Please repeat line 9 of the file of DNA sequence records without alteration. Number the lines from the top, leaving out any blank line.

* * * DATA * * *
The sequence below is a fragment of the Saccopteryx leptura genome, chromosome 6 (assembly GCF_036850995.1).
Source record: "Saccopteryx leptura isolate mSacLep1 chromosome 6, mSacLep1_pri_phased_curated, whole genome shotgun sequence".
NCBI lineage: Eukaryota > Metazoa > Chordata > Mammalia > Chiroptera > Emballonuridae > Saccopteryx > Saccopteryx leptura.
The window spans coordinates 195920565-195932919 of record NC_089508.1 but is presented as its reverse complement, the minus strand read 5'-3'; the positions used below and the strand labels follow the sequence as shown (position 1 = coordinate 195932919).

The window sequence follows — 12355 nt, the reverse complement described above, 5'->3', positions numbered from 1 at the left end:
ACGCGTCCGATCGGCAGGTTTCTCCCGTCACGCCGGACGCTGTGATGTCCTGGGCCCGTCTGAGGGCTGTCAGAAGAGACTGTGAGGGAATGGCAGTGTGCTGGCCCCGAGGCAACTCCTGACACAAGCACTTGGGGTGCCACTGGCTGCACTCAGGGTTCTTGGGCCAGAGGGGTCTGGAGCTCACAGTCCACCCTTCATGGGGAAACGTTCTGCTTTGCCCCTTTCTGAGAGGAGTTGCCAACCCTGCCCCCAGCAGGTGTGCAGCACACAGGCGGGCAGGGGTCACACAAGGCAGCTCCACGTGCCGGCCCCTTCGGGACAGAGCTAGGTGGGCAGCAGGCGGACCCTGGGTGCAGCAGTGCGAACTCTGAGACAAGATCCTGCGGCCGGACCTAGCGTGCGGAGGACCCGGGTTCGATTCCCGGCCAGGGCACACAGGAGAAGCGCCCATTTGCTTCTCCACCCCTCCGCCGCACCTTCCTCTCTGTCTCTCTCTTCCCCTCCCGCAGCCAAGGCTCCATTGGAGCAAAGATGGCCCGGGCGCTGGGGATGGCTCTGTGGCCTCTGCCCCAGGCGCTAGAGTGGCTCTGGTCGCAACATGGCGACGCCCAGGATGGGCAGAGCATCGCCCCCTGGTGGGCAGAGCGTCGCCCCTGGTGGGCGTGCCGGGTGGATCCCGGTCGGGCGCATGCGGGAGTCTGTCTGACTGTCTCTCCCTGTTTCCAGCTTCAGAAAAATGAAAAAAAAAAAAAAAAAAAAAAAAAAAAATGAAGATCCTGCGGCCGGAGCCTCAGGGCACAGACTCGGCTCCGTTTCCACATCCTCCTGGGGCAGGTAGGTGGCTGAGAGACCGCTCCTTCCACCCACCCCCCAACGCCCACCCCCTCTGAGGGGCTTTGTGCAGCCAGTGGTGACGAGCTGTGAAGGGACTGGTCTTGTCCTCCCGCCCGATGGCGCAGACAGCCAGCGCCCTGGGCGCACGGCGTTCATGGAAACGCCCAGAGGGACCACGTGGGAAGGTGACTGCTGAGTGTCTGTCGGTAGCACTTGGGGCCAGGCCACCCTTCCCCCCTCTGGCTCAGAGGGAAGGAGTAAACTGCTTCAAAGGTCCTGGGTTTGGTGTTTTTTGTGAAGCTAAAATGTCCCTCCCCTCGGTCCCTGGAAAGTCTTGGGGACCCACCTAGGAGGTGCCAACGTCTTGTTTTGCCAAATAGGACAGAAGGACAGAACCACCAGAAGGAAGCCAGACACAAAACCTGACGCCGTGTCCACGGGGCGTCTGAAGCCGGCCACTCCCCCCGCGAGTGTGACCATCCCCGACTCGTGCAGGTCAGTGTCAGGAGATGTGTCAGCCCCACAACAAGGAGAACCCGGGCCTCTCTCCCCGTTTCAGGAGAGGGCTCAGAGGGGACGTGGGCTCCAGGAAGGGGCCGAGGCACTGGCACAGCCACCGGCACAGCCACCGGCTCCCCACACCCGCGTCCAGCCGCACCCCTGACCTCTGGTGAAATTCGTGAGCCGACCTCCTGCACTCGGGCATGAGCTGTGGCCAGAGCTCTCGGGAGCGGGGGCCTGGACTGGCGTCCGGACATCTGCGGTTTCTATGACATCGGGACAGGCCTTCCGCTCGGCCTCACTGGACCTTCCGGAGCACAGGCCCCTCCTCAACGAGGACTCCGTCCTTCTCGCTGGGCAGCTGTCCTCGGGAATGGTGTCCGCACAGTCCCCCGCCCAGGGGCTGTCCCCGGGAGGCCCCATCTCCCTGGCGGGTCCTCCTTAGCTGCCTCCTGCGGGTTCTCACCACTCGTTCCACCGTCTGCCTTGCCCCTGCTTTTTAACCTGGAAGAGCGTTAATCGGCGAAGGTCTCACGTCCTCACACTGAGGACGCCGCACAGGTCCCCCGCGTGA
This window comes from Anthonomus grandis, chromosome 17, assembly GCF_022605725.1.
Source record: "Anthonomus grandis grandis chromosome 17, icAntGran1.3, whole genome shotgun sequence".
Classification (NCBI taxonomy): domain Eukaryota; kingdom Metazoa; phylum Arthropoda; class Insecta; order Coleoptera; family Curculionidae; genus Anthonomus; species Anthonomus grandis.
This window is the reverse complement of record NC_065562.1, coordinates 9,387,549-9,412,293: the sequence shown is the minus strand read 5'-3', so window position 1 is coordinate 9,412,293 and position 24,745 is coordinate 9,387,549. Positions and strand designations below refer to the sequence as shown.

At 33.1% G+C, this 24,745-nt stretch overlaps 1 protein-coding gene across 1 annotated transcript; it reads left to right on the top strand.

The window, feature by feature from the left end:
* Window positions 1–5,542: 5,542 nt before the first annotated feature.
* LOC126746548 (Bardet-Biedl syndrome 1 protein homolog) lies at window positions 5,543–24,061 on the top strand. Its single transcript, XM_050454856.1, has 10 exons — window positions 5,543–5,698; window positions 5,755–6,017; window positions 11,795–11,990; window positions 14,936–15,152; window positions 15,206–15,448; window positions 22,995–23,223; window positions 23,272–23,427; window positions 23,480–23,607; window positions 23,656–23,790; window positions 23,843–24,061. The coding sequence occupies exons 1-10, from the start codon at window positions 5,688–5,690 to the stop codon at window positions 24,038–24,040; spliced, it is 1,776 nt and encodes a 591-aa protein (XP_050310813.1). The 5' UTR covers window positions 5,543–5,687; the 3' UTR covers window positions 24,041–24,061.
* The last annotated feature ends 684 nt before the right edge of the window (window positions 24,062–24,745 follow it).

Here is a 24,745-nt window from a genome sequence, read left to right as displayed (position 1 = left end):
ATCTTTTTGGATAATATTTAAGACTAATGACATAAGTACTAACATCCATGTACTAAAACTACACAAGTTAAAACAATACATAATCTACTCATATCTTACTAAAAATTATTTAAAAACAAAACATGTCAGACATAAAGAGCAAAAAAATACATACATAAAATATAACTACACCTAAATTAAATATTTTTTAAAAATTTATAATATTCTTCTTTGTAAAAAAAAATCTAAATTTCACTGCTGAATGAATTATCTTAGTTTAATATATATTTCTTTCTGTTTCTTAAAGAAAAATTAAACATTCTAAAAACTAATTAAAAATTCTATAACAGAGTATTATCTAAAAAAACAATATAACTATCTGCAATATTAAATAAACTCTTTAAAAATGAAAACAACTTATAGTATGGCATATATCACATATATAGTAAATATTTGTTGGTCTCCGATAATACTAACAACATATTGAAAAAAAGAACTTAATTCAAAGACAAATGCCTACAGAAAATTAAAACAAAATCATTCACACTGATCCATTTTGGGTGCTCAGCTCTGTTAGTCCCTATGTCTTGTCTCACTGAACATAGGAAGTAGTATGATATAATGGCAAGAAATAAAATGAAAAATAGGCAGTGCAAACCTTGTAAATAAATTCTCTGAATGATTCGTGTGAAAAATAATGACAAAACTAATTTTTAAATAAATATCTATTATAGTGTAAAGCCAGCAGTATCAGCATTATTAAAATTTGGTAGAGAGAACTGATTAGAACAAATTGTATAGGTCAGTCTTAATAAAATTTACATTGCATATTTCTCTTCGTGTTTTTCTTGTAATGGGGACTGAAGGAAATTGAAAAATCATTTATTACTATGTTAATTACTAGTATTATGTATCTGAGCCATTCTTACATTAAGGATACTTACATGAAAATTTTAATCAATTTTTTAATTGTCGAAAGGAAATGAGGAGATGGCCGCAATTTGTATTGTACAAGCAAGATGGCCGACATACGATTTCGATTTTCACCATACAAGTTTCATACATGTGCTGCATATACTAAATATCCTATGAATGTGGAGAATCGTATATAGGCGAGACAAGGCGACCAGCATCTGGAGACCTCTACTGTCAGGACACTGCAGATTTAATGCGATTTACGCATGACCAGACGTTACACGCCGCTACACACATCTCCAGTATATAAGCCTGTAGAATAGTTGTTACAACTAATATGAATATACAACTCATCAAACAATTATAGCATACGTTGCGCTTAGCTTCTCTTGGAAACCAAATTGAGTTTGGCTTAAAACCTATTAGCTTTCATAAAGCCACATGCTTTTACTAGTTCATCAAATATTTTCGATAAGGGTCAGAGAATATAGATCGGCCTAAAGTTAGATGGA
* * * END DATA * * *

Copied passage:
Classification (NCBI taxonomy): domain Eukaryota; kingdom Metazoa; phylum Arthropoda; class Insecta; order Coleoptera; family Curculionidae; genus Anthonomus; species Anthonomus grandis.